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Deadliest Diseases: 3 Of The World's Most Terrifying Illnesses — And You Thought Ebola Was Bad

Smallpox
Though Ebola is certainly a terrible disease, other diseases once held a spot as the most terrifying disease for their time. George Henry Fox, CC BY 2.0

Ebola is currently raging through West Africa at an unstoppable pace. Since March, when the first cases of the virus were reported, it has gone on to infect 6,553 people, of whom 3,083 are now dead. It’s suspected that the disease can infect up to 1.4 million by January if health experts don’t figure out a way to control it. The World Health Organization (WHO) says that the outbreak is “the largest and most complex Ebola outbreak since the Ebola virus was first discovered in 1976.”

The outbreak is so bad that flights to the affected countries have been restricted, health experts are using experimental vaccines never before used on humans, and locals are rioting out of fear. Ebola strikes fear in people all around the world, and there’s no reason it wouldn’t. It first appears as many other infections — with headaches, sore throats, and fevers — and then quickly turns a person’s immune system against the body’s organs, causing blood vessels to explode, and internal and external bleeding.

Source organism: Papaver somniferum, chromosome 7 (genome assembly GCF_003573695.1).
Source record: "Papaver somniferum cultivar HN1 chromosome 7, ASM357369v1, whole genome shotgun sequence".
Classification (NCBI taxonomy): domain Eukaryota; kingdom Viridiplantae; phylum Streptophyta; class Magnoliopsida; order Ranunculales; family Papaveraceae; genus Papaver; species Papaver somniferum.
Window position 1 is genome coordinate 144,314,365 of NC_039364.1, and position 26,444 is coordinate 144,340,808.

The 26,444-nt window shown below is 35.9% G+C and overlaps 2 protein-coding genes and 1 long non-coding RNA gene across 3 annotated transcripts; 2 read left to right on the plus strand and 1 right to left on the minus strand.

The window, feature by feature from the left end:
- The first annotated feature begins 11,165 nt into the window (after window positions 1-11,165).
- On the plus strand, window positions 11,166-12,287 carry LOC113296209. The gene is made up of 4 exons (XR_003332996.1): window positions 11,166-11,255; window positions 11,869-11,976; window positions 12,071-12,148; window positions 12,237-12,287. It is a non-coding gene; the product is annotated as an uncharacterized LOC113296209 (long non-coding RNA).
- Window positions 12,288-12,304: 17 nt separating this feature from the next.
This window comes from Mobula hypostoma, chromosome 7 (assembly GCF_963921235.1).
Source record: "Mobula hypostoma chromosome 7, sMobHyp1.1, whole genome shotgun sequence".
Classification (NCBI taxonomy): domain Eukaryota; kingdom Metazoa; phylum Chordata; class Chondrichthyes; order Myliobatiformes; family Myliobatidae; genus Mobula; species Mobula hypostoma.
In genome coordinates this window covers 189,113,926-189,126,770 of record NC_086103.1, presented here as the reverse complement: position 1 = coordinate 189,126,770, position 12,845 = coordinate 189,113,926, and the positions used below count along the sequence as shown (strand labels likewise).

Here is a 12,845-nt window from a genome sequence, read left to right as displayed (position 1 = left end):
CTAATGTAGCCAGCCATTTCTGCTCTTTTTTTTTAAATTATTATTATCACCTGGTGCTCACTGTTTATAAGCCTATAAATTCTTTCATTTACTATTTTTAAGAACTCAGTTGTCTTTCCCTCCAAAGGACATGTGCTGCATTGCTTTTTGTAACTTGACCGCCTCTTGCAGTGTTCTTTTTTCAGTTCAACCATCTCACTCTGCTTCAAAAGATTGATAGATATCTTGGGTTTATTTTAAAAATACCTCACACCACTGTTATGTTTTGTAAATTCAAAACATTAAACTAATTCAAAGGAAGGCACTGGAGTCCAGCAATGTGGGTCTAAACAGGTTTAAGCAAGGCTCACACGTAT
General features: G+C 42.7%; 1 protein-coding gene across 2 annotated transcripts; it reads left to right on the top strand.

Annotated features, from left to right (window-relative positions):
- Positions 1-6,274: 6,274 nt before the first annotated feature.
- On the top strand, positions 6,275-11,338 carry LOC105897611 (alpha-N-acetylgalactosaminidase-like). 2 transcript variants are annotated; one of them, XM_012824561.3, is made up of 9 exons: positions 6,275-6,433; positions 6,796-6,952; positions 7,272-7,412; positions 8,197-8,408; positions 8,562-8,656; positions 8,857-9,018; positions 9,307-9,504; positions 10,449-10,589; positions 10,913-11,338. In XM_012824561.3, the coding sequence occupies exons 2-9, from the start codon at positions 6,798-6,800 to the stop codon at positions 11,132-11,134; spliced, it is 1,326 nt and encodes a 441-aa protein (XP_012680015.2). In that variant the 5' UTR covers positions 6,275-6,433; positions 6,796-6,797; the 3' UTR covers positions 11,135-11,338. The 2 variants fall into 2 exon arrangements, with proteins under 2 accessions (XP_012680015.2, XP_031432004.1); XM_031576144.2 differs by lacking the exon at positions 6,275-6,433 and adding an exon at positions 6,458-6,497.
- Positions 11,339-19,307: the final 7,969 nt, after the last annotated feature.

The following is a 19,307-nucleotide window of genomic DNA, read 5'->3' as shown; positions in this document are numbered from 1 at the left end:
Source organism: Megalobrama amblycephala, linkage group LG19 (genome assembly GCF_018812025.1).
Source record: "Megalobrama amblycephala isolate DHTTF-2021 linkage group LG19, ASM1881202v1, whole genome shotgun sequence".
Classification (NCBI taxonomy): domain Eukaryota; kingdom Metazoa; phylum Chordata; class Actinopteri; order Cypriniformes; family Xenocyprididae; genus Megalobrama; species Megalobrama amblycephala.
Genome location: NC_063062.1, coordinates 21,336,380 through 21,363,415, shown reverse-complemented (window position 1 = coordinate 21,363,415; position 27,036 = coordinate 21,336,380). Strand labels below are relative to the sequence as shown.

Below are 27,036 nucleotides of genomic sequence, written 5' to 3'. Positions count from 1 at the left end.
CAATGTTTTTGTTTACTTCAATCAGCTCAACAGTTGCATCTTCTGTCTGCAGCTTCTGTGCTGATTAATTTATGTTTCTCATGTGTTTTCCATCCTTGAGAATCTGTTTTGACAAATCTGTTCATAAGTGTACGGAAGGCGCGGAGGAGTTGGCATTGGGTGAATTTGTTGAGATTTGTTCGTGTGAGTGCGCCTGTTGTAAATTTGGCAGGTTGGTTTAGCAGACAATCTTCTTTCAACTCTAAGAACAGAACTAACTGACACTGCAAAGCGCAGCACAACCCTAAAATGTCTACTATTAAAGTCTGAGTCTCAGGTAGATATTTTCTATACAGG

With so much attention on the Ebola outbreak, it made us over here at Medical Daily wonder, what other diseases are so terrifyingly deadly? Here are four in no particular order.

The Black Death

Now known as the plague, this outbreak of disease was so deadly that classrooms across the U.S. still learn about it. It all began in 1347, when 12 Genoese trading ships returned from a journey through the Black Sea, according to History Channel. Italians had long heard about a “Great Pestilence” hailing from the East (China, India, Persia, and Egypt), but by the time they learned it had arrived on their shores, it was too late. The rats and fleas carrying the disease, caused by the bacteria Yersinia pestis, had already left the boats and begun infecting Italians.

From Italy it spread to other parts of Europe, including Paris and London, through the air just as much as pests. Italian poet Giovanni Boccaccio described its most apparent symptom best, saying, “In men and women alike, at the beginning of the malady, certain swellings, either on the groin or under the armpits… waxed to the bigness of a common apple, others to the size of an egg, some more and some less, and these vulgar named plague-boils.” Pus and blood would come out of these boils, and other symptoms like fever, headache, chills, and weakness would also emerge. Death came quick.

the plague A patient suffers necrosis caused by the plague. CDC